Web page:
Article by Hilary J. Allen
An investor who purchases shares in a corporation, at a price that has been inflated by misleading information, suffers when the truth comes to light and the share price falls. A consumer seeking financing to buy a home suffers if a lender misleads the consumer about the cost and features of a mortgage that the consumer subsequently obtains. In the United States, investor protection regulations, as administered by the United States Securities and Exchange Commission (SEC), aim to address the first scenario by providing remedies for fraud in connection with the purchase or sale of a security. To address the latter scenario, a slew of federal consumer protection legislation exists that seeks to protect the consumer from unfair, deceptive, abusive, and discriminatory practices. Since the enactment of the Dodd-Frank Wall Street Reform and Consumer Protection Act (Dodd-Frank), these consumer protection statutes largely have been administered by the Consumer Financial Protection Bureau (CFPB). In both of the prior examples, the primary focus is on the harm that individual investors and consumers can suffer at the hands of unscrupulous actors. However, both investors and consumers are--collectively--hurt more by the economic disruptions that follow a financial crisis than they are by individual instances of misconduct.
Despite this, a shared characteristic of the SEC and CFPB is that both agencies typically discharge their protector functions from a direct perspective. Unfortunately, such an approach neglects the indirect harm that consumers and investors suffer as a result of financial instability. That is not to say that the SEC and the CFPB are currently discharging their functions in identical ways: there are certainly striking differences in culture and approach that are evident when we compare the agencies and when we compare investor- and consumer-targeted laws more generally. A more detailed analysis of such distinctions, and the design and purpose of the SEC and CFPB, can be found in the other contributions to this Symposium. The aim of this Article, however, is to illustrate the depth of harm that can befall both investors and consumers in the aftermath of a financial crisis and, in so doing, make the case that financial stability regulation--which aims to prevent such crises--should be conceptualized as a vitally important, albeit indirect, form of consumer protection and investor protection regulation.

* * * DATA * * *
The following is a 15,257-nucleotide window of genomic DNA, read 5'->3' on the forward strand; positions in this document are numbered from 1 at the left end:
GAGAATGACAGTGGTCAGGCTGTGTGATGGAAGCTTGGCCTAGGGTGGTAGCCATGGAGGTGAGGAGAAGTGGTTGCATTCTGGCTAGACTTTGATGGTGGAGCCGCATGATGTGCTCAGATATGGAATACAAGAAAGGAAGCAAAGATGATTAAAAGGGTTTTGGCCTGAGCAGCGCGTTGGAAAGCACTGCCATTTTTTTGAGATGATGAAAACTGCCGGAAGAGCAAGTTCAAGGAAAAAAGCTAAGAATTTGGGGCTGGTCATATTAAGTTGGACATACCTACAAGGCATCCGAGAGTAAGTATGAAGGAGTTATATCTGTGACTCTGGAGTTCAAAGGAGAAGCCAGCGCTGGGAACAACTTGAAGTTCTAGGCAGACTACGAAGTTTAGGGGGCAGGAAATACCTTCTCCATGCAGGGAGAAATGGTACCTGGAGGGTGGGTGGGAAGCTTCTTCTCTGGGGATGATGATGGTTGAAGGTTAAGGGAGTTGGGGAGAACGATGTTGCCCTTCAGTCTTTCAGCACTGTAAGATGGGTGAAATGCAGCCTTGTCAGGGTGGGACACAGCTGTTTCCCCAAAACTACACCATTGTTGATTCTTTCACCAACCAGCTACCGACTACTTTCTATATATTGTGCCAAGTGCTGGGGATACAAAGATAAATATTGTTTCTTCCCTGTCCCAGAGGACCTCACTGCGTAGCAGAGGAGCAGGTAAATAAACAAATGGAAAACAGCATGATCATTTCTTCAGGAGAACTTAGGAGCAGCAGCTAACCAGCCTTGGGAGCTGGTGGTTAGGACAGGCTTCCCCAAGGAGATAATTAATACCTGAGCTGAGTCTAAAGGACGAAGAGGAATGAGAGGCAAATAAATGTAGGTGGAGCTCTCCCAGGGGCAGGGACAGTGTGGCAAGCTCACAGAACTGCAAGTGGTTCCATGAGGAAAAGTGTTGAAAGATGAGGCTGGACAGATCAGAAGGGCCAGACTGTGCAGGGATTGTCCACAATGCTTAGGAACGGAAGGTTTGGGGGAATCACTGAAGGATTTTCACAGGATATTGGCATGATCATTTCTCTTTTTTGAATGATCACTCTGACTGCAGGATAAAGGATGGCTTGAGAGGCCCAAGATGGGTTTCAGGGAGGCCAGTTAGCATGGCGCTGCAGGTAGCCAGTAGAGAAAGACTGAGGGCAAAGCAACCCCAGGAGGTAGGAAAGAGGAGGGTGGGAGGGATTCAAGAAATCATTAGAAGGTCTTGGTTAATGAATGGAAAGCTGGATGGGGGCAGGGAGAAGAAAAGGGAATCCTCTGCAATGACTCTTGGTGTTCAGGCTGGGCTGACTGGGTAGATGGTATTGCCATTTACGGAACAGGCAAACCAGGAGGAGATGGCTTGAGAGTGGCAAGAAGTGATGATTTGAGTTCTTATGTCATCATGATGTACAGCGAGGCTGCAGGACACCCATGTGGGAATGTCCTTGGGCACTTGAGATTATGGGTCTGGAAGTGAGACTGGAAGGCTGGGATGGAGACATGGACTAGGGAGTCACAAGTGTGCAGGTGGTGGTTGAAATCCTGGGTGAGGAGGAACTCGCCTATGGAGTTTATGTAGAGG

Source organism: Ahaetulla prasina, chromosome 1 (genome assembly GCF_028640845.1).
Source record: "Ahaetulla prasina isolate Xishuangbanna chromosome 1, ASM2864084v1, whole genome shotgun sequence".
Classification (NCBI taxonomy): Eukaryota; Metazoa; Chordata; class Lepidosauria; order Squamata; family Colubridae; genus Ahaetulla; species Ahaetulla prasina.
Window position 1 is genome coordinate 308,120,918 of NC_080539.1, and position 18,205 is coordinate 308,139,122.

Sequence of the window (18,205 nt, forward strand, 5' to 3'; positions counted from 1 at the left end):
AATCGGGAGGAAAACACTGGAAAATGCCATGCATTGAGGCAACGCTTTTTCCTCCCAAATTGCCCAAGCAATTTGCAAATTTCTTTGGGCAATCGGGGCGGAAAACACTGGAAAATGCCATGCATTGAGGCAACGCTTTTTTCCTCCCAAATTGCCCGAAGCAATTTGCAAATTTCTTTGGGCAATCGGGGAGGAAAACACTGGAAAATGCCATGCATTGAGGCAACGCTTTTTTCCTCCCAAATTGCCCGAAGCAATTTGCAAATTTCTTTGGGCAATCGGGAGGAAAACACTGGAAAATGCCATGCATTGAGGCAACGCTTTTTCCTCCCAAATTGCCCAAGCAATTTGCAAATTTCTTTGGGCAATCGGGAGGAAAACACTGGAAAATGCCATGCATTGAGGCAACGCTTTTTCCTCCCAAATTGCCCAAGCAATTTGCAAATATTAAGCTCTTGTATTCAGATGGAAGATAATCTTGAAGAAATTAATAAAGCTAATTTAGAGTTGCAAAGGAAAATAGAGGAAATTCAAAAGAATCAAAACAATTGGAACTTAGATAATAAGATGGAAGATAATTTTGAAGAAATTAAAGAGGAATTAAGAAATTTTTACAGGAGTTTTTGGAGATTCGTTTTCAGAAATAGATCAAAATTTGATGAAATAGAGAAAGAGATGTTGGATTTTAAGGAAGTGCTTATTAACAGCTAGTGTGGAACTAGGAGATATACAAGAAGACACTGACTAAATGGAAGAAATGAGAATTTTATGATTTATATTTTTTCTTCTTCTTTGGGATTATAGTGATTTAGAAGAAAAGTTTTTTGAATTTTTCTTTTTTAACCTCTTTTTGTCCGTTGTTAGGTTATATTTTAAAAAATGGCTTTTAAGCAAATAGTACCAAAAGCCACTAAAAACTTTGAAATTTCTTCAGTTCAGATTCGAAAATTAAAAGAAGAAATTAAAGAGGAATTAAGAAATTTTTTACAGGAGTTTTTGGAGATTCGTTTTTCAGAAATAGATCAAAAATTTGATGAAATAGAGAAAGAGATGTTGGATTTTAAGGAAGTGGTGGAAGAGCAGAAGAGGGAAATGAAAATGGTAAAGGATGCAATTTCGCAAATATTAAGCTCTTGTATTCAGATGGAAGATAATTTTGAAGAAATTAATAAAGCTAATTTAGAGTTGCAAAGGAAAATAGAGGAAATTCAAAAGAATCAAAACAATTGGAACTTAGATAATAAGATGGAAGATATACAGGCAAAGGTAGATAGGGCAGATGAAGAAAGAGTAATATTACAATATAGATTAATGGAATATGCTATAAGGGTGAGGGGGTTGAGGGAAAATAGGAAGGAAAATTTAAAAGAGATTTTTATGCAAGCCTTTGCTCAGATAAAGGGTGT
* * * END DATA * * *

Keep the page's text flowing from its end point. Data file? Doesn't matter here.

Viewing financial stability in this way suggests a critique of the existing financial regulatory architecture in the United States, which has a council of regulators, but no dedicated agency charged with protecting consumers and investors from the indirect harms they suffer in the wake of financial crises. Instead, the structures in place in the United Kingdom and Australia offer a better alternative: both countries have adopted the so-called “twin peaks” model, which entails having only two financial regulatory agencies, rather than dividing up regulatory jurisdiction by financial industry sector, as is generally the case in the United States. Although not often described as such, the twin peaks structure can be conceptualized as designating one market conduct and consumer protection regulator to address direct harms to investors and other consumers of financial products and charging another, a prudential regulator, with preventing indirect harms in the form of externalities that flow from institutional and systemic failure. The focus of this Article is on the latter, prudential “peak” and on indirect consumer and investor protection; other contributions to this Symposium will consider whether it is advisable to implement the other “peak” in the United States (i.e., to create a single, unified market conduct and consumer protection regulator). This Article argues that the creation of a single prudential regulator, with an express financial stability mandate and jurisdiction over all financial institutions, would be the best regulatory design for promoting financial stability. However, recognizing that it is unlikely that there will ever be sufficient political will for such a restructuring in the United States, this Article also stresses that both the SEC and the CFPB, in their current forms, should strive to prevent crises and protect investors and consumers in so doing.
The remainder of this Article will proceed as follows: Part II will provide a theoretical sketch of how financial crises indirectly harm investors and consumers, before providing some more concrete data from the financial crisis of 2007-2008 (Financial Crisis or Crisis) and its impact in the United States, the United Kingdom, and Australia. Part III will then discuss how financial stability regulation, which seeks to prevent such indirect harms, is administered in the United States, the United Kingdom, and Australia. After concluding that the regulatory architecture in the United States is suboptimal when compared with the British and Australian alternatives, this Article considers in Part IV how the U.S. regulatory structure might be reformed to better address issues of financial stability. Part V offers second-best, but perhaps more feasible, suggestions as to how the SEC and the CFPB, in their current forms, might nonetheless make valuable contributions to financial stability regulation.
About the Author
Associate Professor, Suffolk University Law School.
90 Tul. L. Rev. 1113 (2016)